Gotham City! Yet another fine example of mid-eighties Scandinavian steel! I tell ya this; the Swedes knew a thing or two about melodic heavy metal. 1984 was a particularly great year for Swedish metal. There were kick-ass albums by 220 Volt, Wizz, Europe, Glory Bells, and Axe Witch (to name a few). Gotham City? They also belong on that illustrious list. Their 1984 album The Unknown (Fingerprint Records) was a glorious triumph.
If I had tons of money to play with, one of the things that I would do is start my own record label specializing in remastering and re-releasing forgotten 80’s metal. Here’s a perfect example of one of the albums I would like to see remastered and given a proper CD re-issue. Who would buy it? Who cares? I’m excessively wealthy in this dream, remember? This is just how I personally would leave my own little stamp on the world. Some people dream of cars, yachts, mansions, and hobnobbing with the social elite. Me? I just wanna give ’em old school METAL!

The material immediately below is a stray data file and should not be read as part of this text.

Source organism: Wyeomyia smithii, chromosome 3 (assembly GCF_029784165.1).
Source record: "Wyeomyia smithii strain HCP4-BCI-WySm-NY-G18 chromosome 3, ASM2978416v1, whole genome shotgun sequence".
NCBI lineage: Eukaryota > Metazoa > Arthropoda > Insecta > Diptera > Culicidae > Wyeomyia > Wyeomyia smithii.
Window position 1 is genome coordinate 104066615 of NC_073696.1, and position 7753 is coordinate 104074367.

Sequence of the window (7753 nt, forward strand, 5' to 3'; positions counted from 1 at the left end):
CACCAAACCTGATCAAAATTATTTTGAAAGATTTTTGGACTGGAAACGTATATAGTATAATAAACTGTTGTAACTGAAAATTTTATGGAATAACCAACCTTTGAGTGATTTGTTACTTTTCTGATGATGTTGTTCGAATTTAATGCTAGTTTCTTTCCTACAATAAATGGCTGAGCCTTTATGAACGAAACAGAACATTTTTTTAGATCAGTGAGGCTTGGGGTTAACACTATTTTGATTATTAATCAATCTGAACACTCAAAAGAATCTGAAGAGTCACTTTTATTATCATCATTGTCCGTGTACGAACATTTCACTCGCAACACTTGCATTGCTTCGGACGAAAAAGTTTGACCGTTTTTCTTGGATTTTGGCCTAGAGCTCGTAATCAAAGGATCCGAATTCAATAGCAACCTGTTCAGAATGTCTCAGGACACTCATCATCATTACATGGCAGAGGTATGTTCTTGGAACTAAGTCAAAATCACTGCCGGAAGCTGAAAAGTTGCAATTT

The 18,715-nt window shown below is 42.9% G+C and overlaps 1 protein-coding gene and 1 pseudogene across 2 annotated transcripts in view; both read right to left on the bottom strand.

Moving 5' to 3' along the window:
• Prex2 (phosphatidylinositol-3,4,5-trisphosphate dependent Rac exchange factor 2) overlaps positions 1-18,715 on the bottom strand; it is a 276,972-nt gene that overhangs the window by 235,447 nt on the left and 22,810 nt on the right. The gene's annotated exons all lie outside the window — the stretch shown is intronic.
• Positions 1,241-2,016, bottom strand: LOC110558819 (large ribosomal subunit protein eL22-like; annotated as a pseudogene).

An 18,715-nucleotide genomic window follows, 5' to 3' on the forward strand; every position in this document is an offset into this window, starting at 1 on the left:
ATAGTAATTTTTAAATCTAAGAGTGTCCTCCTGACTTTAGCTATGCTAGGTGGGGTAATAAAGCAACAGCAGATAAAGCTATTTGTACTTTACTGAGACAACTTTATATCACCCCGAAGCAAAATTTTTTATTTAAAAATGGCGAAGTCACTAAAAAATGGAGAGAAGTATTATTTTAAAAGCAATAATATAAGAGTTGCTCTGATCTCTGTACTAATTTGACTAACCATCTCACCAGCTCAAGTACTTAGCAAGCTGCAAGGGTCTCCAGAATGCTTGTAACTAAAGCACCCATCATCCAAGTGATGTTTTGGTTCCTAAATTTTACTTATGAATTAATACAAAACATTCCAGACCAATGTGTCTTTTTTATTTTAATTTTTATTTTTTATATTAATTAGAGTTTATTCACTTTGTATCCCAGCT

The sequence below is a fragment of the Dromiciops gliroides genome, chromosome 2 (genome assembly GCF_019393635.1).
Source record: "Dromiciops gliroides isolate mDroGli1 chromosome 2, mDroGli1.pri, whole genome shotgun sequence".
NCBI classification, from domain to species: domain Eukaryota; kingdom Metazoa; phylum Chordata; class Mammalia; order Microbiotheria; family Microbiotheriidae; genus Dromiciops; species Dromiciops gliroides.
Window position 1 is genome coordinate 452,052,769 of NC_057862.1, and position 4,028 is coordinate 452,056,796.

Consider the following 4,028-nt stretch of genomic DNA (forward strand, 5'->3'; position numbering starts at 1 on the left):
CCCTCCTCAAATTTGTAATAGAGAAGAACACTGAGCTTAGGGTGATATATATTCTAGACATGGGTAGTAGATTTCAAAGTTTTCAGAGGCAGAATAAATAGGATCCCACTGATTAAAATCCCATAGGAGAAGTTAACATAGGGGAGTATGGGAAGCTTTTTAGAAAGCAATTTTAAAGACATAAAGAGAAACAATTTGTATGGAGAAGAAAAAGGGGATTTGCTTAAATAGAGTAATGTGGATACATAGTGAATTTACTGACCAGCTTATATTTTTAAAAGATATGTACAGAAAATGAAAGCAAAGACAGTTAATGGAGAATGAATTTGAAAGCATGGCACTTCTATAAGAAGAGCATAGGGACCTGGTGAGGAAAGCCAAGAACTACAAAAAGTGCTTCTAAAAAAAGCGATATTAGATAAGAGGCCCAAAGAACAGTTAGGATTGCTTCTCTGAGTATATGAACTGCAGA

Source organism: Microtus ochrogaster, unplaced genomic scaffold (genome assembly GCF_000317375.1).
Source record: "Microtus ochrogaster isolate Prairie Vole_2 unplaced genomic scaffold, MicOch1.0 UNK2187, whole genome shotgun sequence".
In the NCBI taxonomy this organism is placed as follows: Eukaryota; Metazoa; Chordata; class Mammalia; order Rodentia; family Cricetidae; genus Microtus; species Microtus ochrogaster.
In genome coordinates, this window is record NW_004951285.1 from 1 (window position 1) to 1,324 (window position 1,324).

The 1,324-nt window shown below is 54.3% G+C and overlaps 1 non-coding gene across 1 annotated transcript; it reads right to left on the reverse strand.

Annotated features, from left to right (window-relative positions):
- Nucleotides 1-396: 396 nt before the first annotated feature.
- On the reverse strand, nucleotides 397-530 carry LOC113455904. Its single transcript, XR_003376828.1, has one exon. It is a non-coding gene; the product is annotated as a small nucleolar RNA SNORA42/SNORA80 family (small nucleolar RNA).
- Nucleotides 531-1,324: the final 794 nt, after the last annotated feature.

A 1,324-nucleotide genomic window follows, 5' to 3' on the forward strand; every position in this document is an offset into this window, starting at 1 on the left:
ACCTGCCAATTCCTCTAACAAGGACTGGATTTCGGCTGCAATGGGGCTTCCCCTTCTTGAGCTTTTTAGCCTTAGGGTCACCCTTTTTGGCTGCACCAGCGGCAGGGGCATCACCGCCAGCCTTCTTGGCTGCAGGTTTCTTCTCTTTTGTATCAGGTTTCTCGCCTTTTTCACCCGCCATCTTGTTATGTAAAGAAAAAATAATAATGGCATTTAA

The Unknown starts off with Swords And Chains; a tune with a strong main riff and a fair amount of Thin Lizzy style dual guitar harmonies. Vocalist Anders Zackrisson establishes himself as a capable, but not spectacular, mid-range vocalist. Frankly, these battle hymns would be well served with a more dynamic vocalist; one who could do a little more justice to the soaring ambitions of the glory bound metal at hand. A minor quibble. See How It Flyes (yes, that’s how they spelled it on the album) may be the most epic number on The Unknown; the lyrics speak of celestial voyage and other space-y stuff. This speedy cut is one of my favorites on the LP. The Beast Will Burn calls to mind Diamond Head’s It’s Electric during the verses before dropping off to a half-time, head banging chorus. Going Insane is probably The Unknown‘s most immediate, catchy track. This is the tune that initially caught my ear when I first started listening to The Unknown. The album’s resident hard rock entry is Ravage In Time. This is a party rocker with a cool bass intro. I should also mention the quasi-epic Learn From Your Leaders; a nice light and shade piece that stretches beyond seven minutes but never overstays its welcome. Here’s a tip: If you ever see an album on Sweden’s Fingerprint Records label, get it. They released top quality Euro-metal. If you’re interested in hearing The Unknown, check it out here. My score: A